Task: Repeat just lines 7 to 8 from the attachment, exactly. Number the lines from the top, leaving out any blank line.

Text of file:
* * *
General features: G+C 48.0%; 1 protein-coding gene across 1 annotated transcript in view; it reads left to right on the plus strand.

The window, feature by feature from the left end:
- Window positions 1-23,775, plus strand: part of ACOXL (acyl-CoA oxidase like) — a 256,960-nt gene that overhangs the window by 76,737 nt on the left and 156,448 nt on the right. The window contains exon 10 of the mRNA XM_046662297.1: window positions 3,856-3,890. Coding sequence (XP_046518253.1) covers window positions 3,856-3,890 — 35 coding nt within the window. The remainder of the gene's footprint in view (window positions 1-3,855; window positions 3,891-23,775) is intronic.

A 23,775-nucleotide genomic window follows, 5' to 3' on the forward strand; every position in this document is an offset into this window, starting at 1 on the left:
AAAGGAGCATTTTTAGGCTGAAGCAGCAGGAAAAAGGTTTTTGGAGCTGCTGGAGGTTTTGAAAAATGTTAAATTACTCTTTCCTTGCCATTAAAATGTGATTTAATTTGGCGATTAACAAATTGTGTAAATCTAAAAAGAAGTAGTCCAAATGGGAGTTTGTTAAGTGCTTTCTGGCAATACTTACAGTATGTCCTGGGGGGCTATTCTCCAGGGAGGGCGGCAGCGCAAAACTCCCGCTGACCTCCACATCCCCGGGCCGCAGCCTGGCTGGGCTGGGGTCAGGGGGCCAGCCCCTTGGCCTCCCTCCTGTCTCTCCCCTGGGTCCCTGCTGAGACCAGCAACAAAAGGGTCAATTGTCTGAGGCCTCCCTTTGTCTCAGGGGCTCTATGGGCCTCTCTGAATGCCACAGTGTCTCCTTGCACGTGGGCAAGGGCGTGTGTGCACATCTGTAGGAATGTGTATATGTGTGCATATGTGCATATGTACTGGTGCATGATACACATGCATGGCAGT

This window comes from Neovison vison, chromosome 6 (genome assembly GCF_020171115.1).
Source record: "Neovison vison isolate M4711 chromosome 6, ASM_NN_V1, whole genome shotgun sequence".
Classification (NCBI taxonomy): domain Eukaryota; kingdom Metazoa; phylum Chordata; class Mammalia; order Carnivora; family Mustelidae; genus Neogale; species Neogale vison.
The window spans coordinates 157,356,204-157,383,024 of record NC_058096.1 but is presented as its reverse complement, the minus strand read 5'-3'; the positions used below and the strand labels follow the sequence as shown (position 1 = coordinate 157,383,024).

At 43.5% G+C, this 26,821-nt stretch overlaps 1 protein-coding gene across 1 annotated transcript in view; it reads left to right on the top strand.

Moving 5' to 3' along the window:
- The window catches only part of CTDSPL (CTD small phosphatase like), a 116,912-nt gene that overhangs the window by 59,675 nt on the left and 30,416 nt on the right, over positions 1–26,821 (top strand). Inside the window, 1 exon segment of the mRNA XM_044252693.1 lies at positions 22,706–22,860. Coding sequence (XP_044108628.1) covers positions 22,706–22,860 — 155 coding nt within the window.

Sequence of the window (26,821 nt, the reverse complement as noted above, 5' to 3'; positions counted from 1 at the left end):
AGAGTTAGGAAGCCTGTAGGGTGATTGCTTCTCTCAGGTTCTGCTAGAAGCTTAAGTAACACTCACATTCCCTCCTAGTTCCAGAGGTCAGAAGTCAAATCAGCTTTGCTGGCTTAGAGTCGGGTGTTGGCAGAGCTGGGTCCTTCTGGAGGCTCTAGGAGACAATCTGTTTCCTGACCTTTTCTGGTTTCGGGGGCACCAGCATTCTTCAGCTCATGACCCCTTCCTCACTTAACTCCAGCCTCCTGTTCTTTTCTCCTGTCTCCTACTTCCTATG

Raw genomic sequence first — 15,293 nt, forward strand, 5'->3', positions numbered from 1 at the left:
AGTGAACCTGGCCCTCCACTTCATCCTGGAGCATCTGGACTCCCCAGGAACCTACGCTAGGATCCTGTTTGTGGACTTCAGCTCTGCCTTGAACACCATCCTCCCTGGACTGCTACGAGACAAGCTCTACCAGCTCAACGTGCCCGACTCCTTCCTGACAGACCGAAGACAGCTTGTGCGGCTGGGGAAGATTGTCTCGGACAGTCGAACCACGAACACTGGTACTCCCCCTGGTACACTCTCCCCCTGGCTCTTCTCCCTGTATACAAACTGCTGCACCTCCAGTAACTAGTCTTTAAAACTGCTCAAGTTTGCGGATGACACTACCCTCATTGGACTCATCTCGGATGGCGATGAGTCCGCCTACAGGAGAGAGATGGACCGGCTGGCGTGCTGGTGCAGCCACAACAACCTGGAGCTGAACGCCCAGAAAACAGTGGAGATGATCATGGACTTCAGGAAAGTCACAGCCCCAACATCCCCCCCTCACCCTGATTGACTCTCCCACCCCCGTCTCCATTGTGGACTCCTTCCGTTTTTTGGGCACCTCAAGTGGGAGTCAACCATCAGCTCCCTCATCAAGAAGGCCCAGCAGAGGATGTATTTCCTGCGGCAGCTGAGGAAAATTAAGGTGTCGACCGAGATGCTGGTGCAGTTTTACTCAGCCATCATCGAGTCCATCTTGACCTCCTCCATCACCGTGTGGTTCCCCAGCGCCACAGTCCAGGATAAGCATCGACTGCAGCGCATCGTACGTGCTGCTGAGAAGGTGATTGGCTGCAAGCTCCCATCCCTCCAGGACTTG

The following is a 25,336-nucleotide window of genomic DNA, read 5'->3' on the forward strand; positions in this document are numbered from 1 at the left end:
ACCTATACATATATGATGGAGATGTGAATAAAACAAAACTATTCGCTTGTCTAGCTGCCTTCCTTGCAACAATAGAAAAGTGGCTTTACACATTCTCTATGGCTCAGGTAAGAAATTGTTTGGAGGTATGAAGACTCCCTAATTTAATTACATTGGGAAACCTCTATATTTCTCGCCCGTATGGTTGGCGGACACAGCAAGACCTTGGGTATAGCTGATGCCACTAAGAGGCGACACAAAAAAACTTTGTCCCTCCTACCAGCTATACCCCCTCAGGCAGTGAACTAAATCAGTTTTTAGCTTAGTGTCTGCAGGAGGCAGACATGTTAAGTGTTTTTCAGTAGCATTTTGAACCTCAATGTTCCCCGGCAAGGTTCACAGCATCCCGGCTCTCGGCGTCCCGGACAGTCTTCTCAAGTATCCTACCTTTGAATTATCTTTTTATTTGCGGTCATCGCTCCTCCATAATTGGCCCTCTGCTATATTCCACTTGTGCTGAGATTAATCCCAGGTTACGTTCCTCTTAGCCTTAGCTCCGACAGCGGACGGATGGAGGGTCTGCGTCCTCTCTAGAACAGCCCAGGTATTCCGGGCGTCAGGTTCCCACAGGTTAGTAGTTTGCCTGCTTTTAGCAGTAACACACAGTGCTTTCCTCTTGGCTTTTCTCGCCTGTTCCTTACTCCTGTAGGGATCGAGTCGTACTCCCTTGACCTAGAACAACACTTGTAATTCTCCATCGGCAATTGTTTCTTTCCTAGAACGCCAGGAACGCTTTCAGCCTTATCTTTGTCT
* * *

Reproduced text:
Source record: "Neovison vison isolate M4711 chromosome 6, ASM_NN_V1, whole genome shotgun sequence".
Classification (NCBI taxonomy): domain Eukaryota; kingdom Metazoa; phylum Chordata; class Mammalia; order Carnivora; family Mustelidae; genus Neogale; species Neogale vison.